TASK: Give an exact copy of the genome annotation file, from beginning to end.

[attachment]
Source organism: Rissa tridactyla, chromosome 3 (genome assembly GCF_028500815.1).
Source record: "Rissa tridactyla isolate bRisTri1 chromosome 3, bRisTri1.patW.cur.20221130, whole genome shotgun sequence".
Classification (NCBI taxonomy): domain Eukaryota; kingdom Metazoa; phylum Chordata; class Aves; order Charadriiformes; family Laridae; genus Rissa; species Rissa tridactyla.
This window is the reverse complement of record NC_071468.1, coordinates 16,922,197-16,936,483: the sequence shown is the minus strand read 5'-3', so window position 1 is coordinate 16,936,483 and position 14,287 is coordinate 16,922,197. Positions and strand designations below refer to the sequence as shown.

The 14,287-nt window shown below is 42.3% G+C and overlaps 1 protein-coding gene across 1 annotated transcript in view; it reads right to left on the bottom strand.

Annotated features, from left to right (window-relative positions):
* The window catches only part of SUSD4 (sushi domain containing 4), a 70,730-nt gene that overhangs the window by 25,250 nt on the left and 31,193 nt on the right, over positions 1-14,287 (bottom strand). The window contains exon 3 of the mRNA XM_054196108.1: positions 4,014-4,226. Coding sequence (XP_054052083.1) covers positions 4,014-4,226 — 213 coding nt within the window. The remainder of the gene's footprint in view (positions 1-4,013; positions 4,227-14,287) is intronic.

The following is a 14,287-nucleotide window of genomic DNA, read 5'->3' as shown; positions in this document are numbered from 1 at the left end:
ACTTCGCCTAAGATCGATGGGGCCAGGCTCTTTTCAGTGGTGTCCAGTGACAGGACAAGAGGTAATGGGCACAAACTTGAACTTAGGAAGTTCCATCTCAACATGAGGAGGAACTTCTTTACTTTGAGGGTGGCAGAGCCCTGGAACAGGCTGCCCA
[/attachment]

Source organism: Rissa tridactyla, chromosome 3 (genome assembly GCF_028500815.1).
Source record: "Rissa tridactyla isolate bRisTri1 chromosome 3, bRisTri1.patW.cur.20221130, whole genome shotgun sequence".
Classification (NCBI taxonomy): domain Eukaryota; kingdom Metazoa; phylum Chordata; class Aves; order Charadriiformes; family Laridae; genus Rissa; species Rissa tridactyla.
This window is the reverse complement of record NC_071468.1, coordinates 16,922,197-16,936,483: the sequence shown is the minus strand read 5'-3', so window position 1 is coordinate 16,936,483 and position 14,287 is coordinate 16,922,197. Positions and strand designations below refer to the sequence as shown.

The 14,287-nt window shown below is 42.3% G+C and overlaps 1 protein-coding gene across 1 annotated transcript in view; it reads right to left on the bottom strand.

Annotated features, from left to right (window-relative positions):
* The window catches only part of SUSD4 (sushi domain containing 4), a 70,730-nt gene that overhangs the window by 25,250 nt on the left and 31,193 nt on the right, over positions 1-14,287 (bottom strand). The window contains exon 3 of the mRNA XM_054196108.1: positions 4,014-4,226. Coding sequence (XP_054052083.1) covers positions 4,014-4,226 — 213 coding nt within the window. The remainder of the gene's footprint in view (positions 1-4,013; positions 4,227-14,287) is intronic.

The following is a 14,287-nucleotide window of genomic DNA, read 5'->3' as shown; positions in this document are numbered from 1 at the left end:
ACTTCGCCTAAGATCGATGGGGCCAGGCTCTTTTCAGTGGTGTCCAGTGACAGGACAAGAGGTAATGGGCACAAACTTGAACTTAGGAAGTTCCATCTCAACATGAGGAGGAACTTCTTTACTTTGAGGGTGGCAGAGCCCTGGAACAGGCTGCCCA